“I believe in innovation, and the way you get innovation is you fund research and you learn the basic facts.” – Bill Gates


Even Less Positive 

JM is negative. So are PR, RT, and SC. K is positive. So is PB, my trainer.

PB’s result was not a surprise. In the week between contracting the virus and having symptoms, I trained with him three times. That was three hours of proximity when I was breathing heavily indoors. So that makes two positive, four negative, and eight that are currently asymptomatic but waiting for results.

I’m back to reading the most recent studies, trying to answer the questions everyone is asking:

* How deadly will the current surge be?

* How close are we to herd immunity?

* Is the current strain of the virus less virulent than the older ones?

It’s now six months since we had our first confirmed case of COVID-19 in the US. Back then, the facts were very few and the models for predicting the infectiousness and lethality of the virus were very poor. Some of the important speculations made at the time were scarily wrong.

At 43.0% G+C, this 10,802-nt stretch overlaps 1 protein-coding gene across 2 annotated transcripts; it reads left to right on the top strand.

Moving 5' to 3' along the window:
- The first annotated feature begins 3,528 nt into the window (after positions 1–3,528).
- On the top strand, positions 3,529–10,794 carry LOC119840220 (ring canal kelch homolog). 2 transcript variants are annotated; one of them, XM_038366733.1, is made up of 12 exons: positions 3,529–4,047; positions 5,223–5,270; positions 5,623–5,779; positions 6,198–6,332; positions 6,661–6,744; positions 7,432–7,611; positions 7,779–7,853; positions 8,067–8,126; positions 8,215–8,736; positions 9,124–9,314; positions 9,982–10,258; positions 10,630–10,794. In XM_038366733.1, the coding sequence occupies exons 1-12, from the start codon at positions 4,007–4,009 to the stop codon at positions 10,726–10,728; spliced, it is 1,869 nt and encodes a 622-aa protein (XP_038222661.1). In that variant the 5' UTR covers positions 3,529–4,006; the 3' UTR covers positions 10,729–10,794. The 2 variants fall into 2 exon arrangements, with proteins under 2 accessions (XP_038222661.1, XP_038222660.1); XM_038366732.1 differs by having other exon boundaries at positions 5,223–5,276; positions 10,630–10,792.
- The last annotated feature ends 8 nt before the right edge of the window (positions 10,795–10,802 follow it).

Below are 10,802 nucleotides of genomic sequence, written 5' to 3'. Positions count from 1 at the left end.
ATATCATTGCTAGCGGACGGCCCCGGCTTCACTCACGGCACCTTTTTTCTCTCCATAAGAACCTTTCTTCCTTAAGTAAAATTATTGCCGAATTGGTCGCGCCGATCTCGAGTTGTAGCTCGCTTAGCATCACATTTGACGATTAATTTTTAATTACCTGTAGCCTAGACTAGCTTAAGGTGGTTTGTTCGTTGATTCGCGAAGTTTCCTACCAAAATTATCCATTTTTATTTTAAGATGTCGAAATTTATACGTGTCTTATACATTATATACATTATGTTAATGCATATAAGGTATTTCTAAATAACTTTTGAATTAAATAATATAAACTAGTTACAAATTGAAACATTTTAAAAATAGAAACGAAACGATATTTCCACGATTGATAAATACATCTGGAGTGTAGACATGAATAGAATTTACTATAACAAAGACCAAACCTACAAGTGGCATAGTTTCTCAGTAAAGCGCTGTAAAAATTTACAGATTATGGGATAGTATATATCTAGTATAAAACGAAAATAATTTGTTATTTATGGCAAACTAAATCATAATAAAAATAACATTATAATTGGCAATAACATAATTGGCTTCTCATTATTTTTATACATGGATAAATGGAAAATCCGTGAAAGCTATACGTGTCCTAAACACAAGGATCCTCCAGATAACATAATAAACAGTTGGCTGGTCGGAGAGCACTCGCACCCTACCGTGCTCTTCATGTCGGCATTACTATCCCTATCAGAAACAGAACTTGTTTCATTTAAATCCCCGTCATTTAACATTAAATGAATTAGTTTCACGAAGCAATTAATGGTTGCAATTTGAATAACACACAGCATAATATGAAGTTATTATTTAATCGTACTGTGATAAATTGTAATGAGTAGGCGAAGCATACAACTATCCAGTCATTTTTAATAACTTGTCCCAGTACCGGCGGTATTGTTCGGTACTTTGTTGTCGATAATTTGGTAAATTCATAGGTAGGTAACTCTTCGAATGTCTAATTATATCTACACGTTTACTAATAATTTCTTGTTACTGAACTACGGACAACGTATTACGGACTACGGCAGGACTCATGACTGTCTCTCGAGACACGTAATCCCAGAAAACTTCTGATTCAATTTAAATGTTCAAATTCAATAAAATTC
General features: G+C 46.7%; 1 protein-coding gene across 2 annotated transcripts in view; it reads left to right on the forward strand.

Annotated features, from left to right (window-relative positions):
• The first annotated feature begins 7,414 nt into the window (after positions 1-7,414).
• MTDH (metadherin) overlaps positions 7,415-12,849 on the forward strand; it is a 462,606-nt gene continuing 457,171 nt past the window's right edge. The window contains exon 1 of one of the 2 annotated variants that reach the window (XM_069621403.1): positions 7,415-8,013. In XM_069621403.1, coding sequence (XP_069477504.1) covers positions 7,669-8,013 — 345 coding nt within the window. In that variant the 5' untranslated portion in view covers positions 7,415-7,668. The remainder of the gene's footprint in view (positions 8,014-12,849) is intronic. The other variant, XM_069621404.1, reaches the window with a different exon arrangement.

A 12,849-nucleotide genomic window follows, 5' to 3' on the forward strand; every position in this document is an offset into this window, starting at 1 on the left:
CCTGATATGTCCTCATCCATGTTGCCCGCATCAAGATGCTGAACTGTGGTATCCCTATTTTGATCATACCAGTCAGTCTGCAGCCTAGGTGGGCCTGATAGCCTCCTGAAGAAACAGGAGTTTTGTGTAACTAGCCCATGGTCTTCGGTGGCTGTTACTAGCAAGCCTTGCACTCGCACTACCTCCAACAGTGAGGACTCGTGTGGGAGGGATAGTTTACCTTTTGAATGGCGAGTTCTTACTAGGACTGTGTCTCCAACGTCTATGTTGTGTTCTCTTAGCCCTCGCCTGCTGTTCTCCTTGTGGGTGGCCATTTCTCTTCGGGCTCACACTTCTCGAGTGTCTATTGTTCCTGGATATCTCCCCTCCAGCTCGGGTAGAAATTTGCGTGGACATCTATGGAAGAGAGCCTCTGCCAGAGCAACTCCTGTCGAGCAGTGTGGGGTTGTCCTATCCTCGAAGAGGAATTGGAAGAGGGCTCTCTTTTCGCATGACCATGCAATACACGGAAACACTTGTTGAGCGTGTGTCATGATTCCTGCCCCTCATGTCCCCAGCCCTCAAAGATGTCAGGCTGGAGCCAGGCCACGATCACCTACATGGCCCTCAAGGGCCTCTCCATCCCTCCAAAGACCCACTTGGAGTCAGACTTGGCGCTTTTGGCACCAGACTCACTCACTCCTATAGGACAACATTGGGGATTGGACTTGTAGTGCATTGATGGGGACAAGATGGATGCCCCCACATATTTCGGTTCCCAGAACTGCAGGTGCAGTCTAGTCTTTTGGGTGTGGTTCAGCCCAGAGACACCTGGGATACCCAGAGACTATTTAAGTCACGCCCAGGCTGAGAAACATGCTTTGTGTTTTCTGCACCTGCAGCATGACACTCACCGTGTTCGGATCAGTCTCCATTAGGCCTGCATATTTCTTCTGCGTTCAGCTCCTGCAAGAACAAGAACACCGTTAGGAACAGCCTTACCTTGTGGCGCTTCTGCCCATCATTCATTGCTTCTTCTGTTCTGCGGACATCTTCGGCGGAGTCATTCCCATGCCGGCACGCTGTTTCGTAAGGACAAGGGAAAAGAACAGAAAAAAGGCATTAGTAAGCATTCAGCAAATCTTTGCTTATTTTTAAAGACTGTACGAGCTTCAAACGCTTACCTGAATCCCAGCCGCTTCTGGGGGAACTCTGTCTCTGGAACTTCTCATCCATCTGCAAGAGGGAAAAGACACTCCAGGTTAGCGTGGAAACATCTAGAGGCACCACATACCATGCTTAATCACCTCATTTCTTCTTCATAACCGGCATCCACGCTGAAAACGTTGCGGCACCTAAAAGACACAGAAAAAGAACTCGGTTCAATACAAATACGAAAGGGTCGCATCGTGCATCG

Today, there is loads of data to look at.

The problem is that the Corona Crisis has become so politicized that it’s impossible to gather the information you need from press reports. The left-leaning media reports almost exclusively findings and conclusions that are frightening. The right-leaning media reports almost exclusively findings and conclusions that are optimistic.

So what I’m doing is looking at as many studies as my research assistant and I can find, note the results, ignore the conclusions, and focus on the facts.


How deadly will the current surge be?

 Here are the facts: